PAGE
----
Want to create e-Learning that’ll spin your learners right round? Learning theory suggests that bestowing knowledge should involve actively engaging the learner because the more engaging your content is, the more easily it’s retained. In e-Learning, this requires creativity on the part of the developer!
At Yukon Learning, we’re always striving toward newer, fresher interactions to shake things up for the learner. Plus, wouldn’t it be great if that unique interaction was fast to build, and meets accessibility guidelines? Enter: the custom Dial.
With a Dial, learners rotate a knob in a circular motion, typically to reveal content as the Dial turns. To incorporate this interaction, we often open the Insert tab and pick a visual style. Instead, together let’s try a more custom approach so your project stands out among the rest!
Before inserting the Dial, choose a shape or photo you’d want the learner to rotate. For example, it might resemble an old television set dial that changes what’s on the screen, or perhaps the rotating element you’d prefer isn’t circular at all!
- Once you have the image chosen, insert it directly onto the slide (Insert tab).
- With the graphic still selected, navigate to the Insert tab | Dial | Convert to Dial.
Just like that, we’ve easily transformed an image or shape into an interactive, rotating object. Graphics that are round translate to Dials well, be it a full moon (like Articulate’s example here, changing states of a moon), or perhaps a steering wheel, “driving” your learners down “the road to success,” but as you can see in our pencil example here, we’re not limited to the shape or style. The Dial can be anything you like!
Finally, we could make some minor adjustments based on our build. Let’s explore those options.
From where do you want the Dial to rotate? Drag to move the crosshairs symbol to determine the Dial’s Axis Point, which is the position from which it rotates. In our example, the learner spins the pencil from its very center (Check out Slide 1 in our example to see that in action), or the Axis Point could be at the eraser end, rotating from the pencil base to allow for a larger circumference (See Slide 2).
In the above image of Slide 1, the Axis Point at the center remains in place and the two pencil ends change position as the Dial rotates.
On Slide 2, the Axis Point sits at the base of the pencil, meaning it rotates from the eraser. The eraser remains in place as the Dial spins.
How far around would you like the Dial to rotate? With your Dial selected, edit the “Rotation” field on the Dial Tools/Design tab to adjust the default 180-degree rotation to a rotation of 90 degrees within a quadrant (See Slide 3), or a full spin at 360 degrees (See Slide 4). (You can also adjust Rotation directly on the slide by dragging the starting and ending positions—the Dial’s green and red flags.)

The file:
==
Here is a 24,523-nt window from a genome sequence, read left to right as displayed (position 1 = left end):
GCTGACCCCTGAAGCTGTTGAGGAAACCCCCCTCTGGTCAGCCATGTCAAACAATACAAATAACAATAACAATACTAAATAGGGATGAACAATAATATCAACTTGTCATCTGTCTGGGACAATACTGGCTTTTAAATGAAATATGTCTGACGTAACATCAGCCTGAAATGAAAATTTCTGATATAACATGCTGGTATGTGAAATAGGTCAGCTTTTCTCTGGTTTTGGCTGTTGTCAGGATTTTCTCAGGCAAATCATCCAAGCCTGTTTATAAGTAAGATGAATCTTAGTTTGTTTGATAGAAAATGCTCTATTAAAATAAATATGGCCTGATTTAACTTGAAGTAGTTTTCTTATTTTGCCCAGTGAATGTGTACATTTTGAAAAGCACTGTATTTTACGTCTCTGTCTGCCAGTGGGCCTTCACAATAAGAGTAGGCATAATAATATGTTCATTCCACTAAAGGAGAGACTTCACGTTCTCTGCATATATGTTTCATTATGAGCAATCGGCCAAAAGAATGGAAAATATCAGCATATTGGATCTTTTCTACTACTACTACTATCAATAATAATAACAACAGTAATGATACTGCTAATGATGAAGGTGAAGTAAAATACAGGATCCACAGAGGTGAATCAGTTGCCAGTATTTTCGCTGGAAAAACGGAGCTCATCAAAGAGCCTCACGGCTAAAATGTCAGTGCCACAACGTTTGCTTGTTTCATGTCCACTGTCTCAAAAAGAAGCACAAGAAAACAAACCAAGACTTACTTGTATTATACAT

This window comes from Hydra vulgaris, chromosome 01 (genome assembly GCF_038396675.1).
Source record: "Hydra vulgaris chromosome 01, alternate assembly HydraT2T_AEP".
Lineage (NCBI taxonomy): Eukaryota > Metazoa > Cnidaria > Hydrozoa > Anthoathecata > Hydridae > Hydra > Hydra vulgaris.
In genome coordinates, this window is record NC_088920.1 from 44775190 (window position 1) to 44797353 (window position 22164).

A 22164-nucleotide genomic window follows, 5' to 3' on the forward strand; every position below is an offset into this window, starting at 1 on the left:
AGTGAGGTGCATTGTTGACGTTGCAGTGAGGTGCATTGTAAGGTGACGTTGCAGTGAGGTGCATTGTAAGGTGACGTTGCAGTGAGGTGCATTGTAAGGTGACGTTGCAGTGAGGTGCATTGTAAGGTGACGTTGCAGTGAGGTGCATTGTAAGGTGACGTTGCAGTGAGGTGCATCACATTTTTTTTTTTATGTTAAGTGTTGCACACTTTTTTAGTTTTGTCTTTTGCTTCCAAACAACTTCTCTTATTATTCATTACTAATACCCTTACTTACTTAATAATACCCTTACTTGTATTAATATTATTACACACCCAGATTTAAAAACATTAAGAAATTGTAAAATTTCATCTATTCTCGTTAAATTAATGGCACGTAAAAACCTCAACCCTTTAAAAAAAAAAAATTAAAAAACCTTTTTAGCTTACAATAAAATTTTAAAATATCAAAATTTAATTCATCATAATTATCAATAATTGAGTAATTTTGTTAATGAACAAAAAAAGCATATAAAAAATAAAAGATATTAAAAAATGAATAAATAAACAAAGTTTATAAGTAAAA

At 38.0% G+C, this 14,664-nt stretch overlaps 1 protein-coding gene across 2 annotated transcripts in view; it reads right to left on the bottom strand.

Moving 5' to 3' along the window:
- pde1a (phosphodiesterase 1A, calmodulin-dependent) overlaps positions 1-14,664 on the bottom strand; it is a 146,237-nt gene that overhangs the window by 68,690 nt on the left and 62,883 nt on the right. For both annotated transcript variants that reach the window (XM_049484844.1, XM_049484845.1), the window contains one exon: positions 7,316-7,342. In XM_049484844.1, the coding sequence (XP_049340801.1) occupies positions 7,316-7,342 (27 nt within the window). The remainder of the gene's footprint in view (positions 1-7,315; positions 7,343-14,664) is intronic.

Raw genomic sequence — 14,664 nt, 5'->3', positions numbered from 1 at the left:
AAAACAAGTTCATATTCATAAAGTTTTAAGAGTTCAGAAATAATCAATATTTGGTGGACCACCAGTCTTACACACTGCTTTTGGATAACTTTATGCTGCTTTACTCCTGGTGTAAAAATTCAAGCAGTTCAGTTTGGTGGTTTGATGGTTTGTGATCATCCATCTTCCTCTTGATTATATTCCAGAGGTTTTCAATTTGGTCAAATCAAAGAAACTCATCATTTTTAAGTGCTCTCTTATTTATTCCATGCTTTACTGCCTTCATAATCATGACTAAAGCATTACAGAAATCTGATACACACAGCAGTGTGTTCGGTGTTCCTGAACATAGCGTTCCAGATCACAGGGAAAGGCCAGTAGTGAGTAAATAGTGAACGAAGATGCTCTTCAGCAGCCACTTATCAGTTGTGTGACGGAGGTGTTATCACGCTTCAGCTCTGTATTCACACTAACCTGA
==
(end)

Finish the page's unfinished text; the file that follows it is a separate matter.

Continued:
On Slide 3, the pencil rotates 90 degrees.
On Slide 4, the Dial rotates at a full 360 degrees.
Starting, Ending, and Everything Between
Dials run on the power of number variables, so functionality is based in numeric values. To conclude our build (See Slide 5), let’s determine the number of stops we want.
To include a starting position and three stops that reveal content, our “Start Value” can remain “0” and our “End Value” field is “3.” The positions of 0, 1, 2, and 3 equate to four total stops.
Now, which direction should the Dial initially face when the slide first opens? That’s our “Initial Value” field. (You can also adjust the Initial Value by dragging the yellow diamond in Slide View.)
Finally, “Step Value” refers to the increments in which the Dial jumps. We can leave that at 1.
Time to Spin the Wheel
What’s the learner going to experience? The actions that the Dial executes is up to you—playing audio, or changing states perhaps. The final slide in our pencil example reveals layers of content through “Show layer” triggers. These triggers also rely on a Condition, so Storyline prompts you for that. Download our Storyline 360 file here to check under the hood.
Dial triggers are dependent on a number variable.
Yukon Learning Tip: Now that we’ve taken the time to customize the Dial, remember whenever using Sliders or Dials to always initialize their variable. This one trigger adjusts the variable back to its starting value, effectively resetting the Dial or Slider, in case the learner revisits or restarts the slide.
Each Dial has its own variable, so remember to initialize each!
For the pencil sketch build, we included sound effects and animating objects within layers. That content works as a placeholder for this blog entry, but the build is reminiscent of a typical Dial activity when we want to allow the learner an opportunity to uncover content. Remember that when you keep your learners interacting, they’ll remain engaged with the material!
We hope this article has “rounded out” your knowledge of Dials. As you apply these tricks to bring it “full-circle,” feel free to reach out to Yukon Learning by simply posting your comments below. Now, it’s your “turn!”
Stay tuned for the next blog post when we’ll traverse customizing Sliders!
Update: Please note that the interface of the faster new trigger workflow (in Storyline 360 update 3.33.20625.0 or later) will appear slightly different! While the process is the same, this article uses screen captures from the classic trigger workflow.
Greg Gilbert says
Thank you for the ideas and the downloadable source file! You’ve opened my eyes to new possibilities with the dial interaction.
Yukon Learning says
Thanks, Greg! We’re glad it helped you out!